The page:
At the bi-weekly press briefing on Tuesday, Ravina Shamdasani, Spokesperson for the UN Human Rights Office, made the following statement on Iran.
“Criminal proceedings and the death penalty are being weaponized by the Iranian Government to punish individuals participating in protests and to strike fear into the population so as to stamp out dissent, in violation of international human rights law,” she said.
“Four individuals engaged in the recent demonstrations have been executed over the past month following expedited trials that did not meet the minimum guarantees of fair trial and due process required by international human rights law binding on Iran, making their executions tantamount to arbitrary deprivation of life,” she added.
“The High Commissioner for Human Rights Volker Turk said the weaponization of criminal procedures to punish people for exercising their basic rights – such as those participating in or organizing demonstrations - amounts to state sanctioned killing,” Shamdasani said.
The Government of Iran would better serve its interests and those of its people by listening to their grievances, and by undertaking the legal and policy reforms necessary to ensure respect for diversity of opinion, the rights to freedom of expression and assembly, and the full respect and protection of the rights of women in all areas of life.
Violations of due process and fair trial guarantees recorded by the UN Human Rights Office include: application of vaguely worded criminal provisions; denial of access to a lawyer of choice and the right to present a defence; forced confessions obtained through torture and ill-treatment; failure to respect the presumption of innocence; and denial of meaningful right to appeal against conviction.
Furthermore, the death sentences were imposed following convictions on charges – such as moharebeh (waging war against God) and efsad-e fel arz (corruption on earth) – that fall far short of ‘the most serious crimes’ as required by international human rights law.
“According to reports, the first of the four executions – that of Mohsen Shekari – was carried out on 8 December 2022. Four days later, Majidreza Rahnavard was executed only 23 days after his arrest on 19 November. On 7 January 2023, Mohammad Mehdi Karami and Mohammad Hosseini were executed. All were executed secretly without their families being informed. This in itself constitutes a violation of international human rights law,” Shamdasani said.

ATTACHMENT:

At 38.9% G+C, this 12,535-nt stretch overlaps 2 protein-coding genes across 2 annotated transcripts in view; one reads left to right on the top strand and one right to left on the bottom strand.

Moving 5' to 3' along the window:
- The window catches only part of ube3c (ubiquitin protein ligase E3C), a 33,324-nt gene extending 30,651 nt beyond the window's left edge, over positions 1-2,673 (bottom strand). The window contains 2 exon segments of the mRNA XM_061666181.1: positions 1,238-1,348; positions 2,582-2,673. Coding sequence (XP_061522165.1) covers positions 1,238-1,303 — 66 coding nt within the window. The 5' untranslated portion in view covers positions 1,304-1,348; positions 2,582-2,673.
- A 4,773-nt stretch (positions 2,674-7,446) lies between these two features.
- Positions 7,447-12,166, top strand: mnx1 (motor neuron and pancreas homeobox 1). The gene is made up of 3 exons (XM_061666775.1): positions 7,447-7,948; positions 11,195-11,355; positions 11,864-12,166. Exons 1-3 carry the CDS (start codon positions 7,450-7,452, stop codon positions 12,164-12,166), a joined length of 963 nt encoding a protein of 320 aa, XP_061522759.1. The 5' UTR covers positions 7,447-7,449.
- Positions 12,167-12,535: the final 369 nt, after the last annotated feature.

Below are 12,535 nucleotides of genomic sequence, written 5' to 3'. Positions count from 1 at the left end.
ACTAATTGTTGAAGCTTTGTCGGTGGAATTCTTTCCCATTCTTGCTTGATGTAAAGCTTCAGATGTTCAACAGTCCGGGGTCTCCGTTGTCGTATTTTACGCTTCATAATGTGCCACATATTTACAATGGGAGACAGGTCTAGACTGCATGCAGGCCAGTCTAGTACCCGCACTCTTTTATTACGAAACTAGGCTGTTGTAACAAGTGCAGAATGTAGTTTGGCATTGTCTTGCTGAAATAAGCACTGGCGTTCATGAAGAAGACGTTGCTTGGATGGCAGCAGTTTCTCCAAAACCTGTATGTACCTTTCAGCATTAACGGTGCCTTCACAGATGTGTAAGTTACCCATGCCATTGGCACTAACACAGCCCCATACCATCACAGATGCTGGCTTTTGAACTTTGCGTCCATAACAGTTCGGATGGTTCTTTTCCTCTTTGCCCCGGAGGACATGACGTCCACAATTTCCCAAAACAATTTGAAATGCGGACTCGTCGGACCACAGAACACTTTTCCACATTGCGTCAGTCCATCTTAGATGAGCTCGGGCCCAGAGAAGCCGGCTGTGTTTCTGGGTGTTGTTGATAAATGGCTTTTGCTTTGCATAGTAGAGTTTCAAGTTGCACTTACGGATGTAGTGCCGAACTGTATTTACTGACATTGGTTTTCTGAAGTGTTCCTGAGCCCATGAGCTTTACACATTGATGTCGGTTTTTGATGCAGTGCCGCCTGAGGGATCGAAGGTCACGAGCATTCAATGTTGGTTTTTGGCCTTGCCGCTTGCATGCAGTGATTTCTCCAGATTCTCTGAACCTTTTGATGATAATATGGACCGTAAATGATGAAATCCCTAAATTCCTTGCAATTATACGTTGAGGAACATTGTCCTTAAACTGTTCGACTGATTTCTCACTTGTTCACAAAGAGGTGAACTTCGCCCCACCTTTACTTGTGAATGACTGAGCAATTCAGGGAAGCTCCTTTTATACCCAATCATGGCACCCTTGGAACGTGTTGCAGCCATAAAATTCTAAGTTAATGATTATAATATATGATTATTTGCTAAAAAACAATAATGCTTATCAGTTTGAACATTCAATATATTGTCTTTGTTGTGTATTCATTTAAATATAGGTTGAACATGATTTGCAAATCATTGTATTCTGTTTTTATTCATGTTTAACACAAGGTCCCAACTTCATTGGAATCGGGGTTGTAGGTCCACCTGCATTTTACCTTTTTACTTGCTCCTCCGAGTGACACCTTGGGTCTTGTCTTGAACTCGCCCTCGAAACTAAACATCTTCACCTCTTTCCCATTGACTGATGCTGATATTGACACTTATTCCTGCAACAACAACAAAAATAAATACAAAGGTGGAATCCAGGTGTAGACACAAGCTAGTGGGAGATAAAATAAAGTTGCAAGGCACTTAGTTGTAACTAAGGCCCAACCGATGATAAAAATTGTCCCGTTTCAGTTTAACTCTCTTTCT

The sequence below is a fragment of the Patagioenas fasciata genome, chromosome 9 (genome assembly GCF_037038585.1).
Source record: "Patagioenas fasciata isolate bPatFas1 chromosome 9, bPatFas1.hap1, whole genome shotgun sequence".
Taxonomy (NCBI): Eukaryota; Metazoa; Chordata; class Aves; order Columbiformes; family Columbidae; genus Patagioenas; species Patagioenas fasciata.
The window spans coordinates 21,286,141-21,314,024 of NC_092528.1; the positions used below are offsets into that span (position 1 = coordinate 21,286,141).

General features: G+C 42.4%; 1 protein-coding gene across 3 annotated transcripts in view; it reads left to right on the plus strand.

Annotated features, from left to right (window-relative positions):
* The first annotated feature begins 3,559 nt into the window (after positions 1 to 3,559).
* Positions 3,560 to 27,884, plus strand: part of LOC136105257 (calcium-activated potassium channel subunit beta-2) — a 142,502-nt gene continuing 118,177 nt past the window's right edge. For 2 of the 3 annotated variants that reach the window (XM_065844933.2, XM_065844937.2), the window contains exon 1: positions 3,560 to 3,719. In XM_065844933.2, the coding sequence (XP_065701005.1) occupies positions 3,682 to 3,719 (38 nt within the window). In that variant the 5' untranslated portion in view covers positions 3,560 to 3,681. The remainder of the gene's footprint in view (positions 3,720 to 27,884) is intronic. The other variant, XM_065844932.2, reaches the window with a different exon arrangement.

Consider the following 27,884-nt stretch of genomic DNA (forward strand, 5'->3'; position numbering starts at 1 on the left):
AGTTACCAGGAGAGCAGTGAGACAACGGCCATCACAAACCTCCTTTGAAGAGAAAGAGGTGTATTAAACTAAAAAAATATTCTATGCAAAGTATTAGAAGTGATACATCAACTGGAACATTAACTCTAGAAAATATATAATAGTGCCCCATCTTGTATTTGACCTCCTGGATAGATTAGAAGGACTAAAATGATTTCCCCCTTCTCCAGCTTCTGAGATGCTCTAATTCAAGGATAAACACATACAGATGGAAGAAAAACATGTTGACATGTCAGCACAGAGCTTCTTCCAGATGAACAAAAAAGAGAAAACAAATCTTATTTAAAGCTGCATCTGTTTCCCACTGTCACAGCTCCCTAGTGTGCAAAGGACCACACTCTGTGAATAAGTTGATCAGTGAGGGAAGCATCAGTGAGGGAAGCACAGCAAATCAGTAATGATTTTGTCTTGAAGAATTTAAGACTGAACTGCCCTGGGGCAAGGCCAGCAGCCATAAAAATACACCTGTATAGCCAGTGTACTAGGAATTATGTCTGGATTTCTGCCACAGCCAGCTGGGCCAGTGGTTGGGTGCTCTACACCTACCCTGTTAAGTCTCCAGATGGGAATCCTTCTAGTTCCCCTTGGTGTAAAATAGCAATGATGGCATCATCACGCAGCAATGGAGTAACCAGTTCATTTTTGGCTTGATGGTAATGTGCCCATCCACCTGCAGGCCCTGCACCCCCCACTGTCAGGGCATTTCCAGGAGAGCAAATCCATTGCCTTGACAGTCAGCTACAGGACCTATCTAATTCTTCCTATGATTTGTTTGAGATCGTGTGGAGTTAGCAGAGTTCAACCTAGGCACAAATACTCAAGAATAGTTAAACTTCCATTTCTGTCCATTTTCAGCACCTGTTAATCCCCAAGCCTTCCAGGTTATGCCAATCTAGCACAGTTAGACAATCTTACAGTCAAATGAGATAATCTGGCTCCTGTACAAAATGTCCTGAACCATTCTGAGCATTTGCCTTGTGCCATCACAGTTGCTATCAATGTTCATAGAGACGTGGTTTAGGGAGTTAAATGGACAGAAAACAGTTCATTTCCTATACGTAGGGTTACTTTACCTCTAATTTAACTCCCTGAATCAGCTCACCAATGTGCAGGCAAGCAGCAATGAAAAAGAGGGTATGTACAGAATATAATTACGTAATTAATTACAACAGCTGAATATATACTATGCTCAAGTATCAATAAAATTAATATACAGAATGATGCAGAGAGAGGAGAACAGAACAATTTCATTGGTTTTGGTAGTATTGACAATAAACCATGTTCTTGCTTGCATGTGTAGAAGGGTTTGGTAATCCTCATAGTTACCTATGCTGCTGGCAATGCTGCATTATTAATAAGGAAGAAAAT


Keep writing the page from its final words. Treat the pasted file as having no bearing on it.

At least 17 others have been reportedly sentenced to death, and up to 100 more face charges for capital crimes.
Thousands have been detained since the nation-wide protests erupted last September following the death of Jina Mahsa Amini, who died shortly after she was arrested for improperly wearing her hijab. Hundreds have died in the government crackdown against the demonstrators.
“Our Office has received information that two further executions are imminent - that of Mohammad Boroughani, aged 19, and Mohammad Ghobadlou, aged 22,” she stated.
“The High Commissioner has reiterated once more our call to the Government of Iran to respect the lives and voices of its people, to impose an immediate moratorium on the death penalty and to halt all executions,” she said.
“Iran must take sincere steps to embark on the reforms that are required and demanded by their own people for the respect and protection of their human rights,” she said.
Mohammad Al Nsour, Chief of Middle east and North Africa with the UN High Commissioner for Human Rights, answered in response to a question on trial process in Iran: “The main issue here, in addition to the vague definition of the charges, is the proceedings themselves. So a few days between the first instance court, which is the Revolution Court, and the Supreme Court in some cases only one week before the two … between the first instant court decision and the appeal. This is one issue and it is a very serious issue. Fast-track trials without legal guarantees, without appointing a lawyer of their choice, without even access to the files at the Supreme Court, which is also against the international standards.”
“Iran ratified the main human rights instruments, including the International Convention on Civic and Political Rights. And as you know, many Muslim countries registered reservations when it comes to death penalty, Article Six. So, this is one of the issues. However, there is a consensus, there is customary law that even with the death penalty, you have to apply the threshold of the most serious crimes, which is not the case in the context of protests, unfortunately,” he said in comclusion.
For more information and media requests, please contact:
Ravina Shamdasani - + 41 22 917 9169 / firstname.lastname@example.org or
Liz Throssell + 41 22 917 9296 / email@example.com or
Marta Hurtado - + 41 22 917 9466 / firstname.lastname@example.org
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